Based on our analysis, we calculated that the company could realistically only open a maximum of 3,000 new stores over the five year period. This is 2,000 fewer than claimed. The company’s management was then asked how its targets and calculations measured up against ours.
This type of analysis can lead to a deeper conversation with company management as well as being a prompt for greater disclosure over other elements of operations.
2. The Russian oil, gas and gold mines at risk from thawing permafrost
We created a tool to analyse weather and geographic trends in oil and gas production in Siberia – particularly thawing permafrost.
Risks from this include the release of bacteria and viruses from the ground. The release of gases such as carbon dioxide and methane into the atmosphere contributes to climate change.
Thawing permafrost represents a significant physical climate risk to companies operating in permafrost areas. For example, as soils shift, infrastructure is threatened and floods become more likely.
Our tool covers the main companies that operate in Russia and the locations of all their oil, gas and gold mines versus surface temperatures in those locations. It means our investors are better informed in their engagements with those firms at risk.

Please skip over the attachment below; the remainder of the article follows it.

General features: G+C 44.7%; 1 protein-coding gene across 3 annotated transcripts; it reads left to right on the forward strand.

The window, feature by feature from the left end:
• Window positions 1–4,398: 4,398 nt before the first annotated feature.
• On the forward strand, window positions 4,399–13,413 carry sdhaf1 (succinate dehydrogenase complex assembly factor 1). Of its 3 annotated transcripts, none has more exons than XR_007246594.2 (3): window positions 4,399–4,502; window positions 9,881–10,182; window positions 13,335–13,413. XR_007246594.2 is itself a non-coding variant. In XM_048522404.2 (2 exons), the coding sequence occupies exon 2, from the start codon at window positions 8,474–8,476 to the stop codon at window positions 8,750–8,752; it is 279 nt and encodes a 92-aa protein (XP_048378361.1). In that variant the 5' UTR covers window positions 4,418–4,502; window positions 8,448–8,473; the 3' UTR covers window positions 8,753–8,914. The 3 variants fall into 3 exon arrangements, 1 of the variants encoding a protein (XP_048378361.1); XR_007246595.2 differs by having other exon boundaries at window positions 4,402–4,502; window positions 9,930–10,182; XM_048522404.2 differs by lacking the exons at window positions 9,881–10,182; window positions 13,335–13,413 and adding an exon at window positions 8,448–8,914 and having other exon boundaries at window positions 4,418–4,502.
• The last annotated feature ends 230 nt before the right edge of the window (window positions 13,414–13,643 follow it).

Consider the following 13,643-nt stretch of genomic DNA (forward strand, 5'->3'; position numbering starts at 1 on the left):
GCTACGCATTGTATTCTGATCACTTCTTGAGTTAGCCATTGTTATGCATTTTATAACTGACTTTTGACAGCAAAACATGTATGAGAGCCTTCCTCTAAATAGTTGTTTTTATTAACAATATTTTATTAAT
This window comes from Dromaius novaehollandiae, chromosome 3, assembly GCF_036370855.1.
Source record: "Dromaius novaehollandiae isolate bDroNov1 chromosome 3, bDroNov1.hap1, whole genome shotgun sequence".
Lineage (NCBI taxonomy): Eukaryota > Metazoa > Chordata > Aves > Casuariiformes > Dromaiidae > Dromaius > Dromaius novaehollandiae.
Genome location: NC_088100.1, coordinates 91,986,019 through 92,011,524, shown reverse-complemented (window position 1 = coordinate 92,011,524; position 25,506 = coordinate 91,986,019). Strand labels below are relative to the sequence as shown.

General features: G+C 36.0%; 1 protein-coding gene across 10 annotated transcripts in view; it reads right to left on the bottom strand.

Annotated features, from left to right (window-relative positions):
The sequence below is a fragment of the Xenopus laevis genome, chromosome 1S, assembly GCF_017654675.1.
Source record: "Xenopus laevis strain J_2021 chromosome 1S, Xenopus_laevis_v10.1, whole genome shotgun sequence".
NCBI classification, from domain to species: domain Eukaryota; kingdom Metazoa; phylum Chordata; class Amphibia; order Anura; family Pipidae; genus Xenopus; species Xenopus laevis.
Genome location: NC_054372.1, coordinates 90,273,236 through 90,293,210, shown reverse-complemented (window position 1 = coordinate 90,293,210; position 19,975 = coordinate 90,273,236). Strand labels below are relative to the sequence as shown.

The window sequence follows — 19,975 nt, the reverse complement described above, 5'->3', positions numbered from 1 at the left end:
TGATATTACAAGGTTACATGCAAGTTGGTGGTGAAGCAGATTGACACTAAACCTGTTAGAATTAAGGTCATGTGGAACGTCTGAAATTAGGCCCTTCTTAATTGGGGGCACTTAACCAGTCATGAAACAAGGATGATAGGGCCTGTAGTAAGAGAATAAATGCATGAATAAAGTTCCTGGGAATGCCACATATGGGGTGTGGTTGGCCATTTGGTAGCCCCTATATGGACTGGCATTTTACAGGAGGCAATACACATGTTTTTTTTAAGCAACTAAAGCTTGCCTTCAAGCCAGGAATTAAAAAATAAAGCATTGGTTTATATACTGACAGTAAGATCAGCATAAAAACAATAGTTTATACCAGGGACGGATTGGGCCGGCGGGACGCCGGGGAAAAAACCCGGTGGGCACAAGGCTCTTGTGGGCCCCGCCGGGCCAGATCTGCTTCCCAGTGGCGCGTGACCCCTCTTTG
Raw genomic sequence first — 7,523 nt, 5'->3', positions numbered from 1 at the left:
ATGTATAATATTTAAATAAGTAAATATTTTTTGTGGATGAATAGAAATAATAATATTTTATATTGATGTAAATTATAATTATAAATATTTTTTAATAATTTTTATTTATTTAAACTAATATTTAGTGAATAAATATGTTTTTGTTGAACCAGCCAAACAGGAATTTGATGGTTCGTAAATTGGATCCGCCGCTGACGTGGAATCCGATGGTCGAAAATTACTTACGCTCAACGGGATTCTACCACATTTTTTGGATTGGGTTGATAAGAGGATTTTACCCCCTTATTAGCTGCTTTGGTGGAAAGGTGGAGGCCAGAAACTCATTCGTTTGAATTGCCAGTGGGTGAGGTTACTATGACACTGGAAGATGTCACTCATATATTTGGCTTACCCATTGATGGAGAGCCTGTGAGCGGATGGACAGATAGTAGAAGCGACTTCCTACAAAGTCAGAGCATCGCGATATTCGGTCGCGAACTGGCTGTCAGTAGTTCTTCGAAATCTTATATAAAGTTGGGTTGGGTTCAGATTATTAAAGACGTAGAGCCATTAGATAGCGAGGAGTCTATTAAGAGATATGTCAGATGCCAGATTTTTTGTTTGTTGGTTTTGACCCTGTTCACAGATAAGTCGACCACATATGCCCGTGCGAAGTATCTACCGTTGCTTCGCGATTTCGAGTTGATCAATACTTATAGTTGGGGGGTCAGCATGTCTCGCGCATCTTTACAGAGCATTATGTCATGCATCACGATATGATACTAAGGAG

The figure below shows that for the first company’s mine located in the region of Tambeyskoyo, only 44.4% of days in 2020 experienced temperatures below zero degrees. This is substantially lower than the 75.3% of days in 2019.
Investors can then use this knowledge to inform their view of the risk that thawing permafrost may pose to this company.
James Ferguson, Research Analyst Emerging Market Equities, says: “The DIU’s dashboard provides us with insights that are hard to replicate. It helps us track the rate of permafrost thawing in different locations and identify which companies could be at risk from the environmental shift. As a result of this analysis, we have engaged with six companies that operate in at-risk areas to understand how they view this physical climate risk”.
In summary: the increasing adoption of data science techniques in tandem with the rise of ESG
Quantifying the potential impacts of sustainability risks is becoming ever more important to delivering sustainable investment returns for our clients. There are many ESG metrics and an ever-growing pool of ESG-related data which can provide rich insights for our investors.
At Schroders, we believe that unconventional data should be used alongside so-called “traditional” data – the quantitative data from sources such as financial statements, management presentations and press releases – as part of their fundamental investment process. These more advanced techniques can be used to analyse sectors and offer evidence or research points to help investors better actively challenge and encourage companies.